Trends in Nebraska's Wage Distribution
Date of this Version
Business in Nebraska, Volume 71, No. 718, March 2017
Wage growth has been a persistent challenge for the United States economy in recent decades (Mishel, 2013). Middle class wage growth has been weak while job polarization has widened the gap in wages between the highest and lowest paying jobs. Many argue that technological change and globalization are the two main economic factors behind these trends (Dietz, 2012). These problems have accelerated in the last decade, with U.S. real median wages in 2015 only slightly higher than wages in 2006.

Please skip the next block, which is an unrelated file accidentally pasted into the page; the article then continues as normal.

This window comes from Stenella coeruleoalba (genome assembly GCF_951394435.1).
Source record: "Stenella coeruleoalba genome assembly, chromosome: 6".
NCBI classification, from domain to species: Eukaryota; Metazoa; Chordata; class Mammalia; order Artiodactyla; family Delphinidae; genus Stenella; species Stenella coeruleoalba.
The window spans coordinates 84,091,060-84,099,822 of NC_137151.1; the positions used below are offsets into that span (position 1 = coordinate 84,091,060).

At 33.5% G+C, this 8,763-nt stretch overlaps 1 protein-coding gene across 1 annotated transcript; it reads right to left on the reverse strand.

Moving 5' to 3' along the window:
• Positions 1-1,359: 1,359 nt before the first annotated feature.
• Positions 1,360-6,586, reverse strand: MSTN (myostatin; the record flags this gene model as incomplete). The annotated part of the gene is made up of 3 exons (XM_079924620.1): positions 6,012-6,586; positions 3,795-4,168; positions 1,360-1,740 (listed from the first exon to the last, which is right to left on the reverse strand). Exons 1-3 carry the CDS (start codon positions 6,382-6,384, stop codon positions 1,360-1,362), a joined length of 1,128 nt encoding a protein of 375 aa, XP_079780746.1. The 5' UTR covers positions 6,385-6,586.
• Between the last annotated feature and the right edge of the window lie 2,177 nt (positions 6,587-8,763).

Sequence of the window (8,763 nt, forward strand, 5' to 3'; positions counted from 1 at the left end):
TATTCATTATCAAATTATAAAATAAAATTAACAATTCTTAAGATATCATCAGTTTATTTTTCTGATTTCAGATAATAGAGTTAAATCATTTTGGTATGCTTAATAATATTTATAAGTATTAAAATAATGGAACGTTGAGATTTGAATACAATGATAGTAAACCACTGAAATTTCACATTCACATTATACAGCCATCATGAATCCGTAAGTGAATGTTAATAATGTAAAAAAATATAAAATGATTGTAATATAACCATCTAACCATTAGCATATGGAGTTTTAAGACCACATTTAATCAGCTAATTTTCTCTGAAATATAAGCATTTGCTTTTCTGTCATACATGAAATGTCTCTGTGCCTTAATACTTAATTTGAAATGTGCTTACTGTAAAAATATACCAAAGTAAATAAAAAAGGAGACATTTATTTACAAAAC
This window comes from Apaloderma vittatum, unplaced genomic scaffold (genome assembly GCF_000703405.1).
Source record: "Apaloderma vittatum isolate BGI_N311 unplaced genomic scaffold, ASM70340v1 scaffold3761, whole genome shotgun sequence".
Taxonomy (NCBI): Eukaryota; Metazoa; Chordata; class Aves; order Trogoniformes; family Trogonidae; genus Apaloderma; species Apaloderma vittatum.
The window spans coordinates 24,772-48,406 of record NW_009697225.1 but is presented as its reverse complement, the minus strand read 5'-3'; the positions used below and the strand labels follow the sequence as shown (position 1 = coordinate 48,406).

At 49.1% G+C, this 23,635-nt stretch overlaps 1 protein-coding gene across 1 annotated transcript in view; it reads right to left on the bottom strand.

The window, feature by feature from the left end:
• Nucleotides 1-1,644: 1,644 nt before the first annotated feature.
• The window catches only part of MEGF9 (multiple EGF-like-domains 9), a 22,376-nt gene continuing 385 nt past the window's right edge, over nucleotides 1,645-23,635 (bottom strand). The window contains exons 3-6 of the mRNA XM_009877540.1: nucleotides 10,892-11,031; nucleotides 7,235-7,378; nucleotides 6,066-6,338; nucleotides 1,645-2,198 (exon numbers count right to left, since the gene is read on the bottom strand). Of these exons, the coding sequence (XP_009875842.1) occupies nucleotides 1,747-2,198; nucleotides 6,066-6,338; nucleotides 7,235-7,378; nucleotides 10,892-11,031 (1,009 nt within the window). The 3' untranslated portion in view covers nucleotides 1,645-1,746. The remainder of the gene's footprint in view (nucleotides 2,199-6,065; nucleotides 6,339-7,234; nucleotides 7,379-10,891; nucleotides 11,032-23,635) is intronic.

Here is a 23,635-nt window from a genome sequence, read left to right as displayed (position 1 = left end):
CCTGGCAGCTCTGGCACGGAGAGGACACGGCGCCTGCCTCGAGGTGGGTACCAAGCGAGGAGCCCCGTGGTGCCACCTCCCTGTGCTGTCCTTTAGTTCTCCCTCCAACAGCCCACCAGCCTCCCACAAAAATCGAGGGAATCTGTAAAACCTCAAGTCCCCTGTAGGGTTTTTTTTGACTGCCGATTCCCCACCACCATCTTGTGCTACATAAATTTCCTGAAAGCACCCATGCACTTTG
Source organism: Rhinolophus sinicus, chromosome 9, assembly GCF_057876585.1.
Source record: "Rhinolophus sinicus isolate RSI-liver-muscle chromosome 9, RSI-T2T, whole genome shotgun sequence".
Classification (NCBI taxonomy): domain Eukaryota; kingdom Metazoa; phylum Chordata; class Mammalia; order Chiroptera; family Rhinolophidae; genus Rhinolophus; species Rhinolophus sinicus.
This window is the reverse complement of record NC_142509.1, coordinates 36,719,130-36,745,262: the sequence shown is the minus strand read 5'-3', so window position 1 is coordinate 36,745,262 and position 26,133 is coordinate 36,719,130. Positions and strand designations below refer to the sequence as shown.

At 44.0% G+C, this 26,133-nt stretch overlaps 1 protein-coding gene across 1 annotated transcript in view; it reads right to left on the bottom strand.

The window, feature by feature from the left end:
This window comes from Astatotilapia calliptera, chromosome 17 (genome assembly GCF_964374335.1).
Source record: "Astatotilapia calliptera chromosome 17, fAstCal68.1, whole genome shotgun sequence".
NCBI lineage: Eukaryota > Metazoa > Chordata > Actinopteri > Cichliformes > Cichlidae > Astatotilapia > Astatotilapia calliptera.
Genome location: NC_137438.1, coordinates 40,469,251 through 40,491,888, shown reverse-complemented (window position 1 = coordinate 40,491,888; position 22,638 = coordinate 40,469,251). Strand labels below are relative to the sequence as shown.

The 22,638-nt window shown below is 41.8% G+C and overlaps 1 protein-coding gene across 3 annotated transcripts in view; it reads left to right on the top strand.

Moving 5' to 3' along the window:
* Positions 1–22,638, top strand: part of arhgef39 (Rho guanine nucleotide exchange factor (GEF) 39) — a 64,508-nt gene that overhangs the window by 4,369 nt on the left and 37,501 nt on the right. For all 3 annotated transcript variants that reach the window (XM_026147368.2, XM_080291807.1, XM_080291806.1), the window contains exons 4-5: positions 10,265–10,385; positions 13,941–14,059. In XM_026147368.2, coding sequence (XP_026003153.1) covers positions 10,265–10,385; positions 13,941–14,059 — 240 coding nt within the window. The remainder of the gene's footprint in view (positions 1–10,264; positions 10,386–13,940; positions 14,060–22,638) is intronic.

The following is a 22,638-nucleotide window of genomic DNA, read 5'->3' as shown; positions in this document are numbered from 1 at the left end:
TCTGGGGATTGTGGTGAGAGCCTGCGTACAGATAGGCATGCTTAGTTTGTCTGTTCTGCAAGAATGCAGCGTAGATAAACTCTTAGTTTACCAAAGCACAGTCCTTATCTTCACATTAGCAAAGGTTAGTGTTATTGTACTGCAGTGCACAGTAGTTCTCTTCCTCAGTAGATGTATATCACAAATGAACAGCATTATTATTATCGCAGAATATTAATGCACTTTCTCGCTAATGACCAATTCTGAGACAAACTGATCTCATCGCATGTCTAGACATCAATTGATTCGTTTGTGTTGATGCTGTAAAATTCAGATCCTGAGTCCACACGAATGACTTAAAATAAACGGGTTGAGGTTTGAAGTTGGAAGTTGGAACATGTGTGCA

These trends have also played out in Nebraska over the last decade. In this report, wage trends are examined for the two main metropolitan areas in Nebraska, state of Nebraska, and the nation. This report updates a 2015 report on the same topic coauthored by Brock Thompson and Eric Thompson.
Using national and sub-national data maintained by the U.S. Bureau of Labor Statistics, we examine whether (1) wages for higher skilled occupations have increased by more than wages for lower skilled occupations, and (2) the real standard of living of workers increased by more than the Consumer Price Index for All Urban Consumers (CPI-U).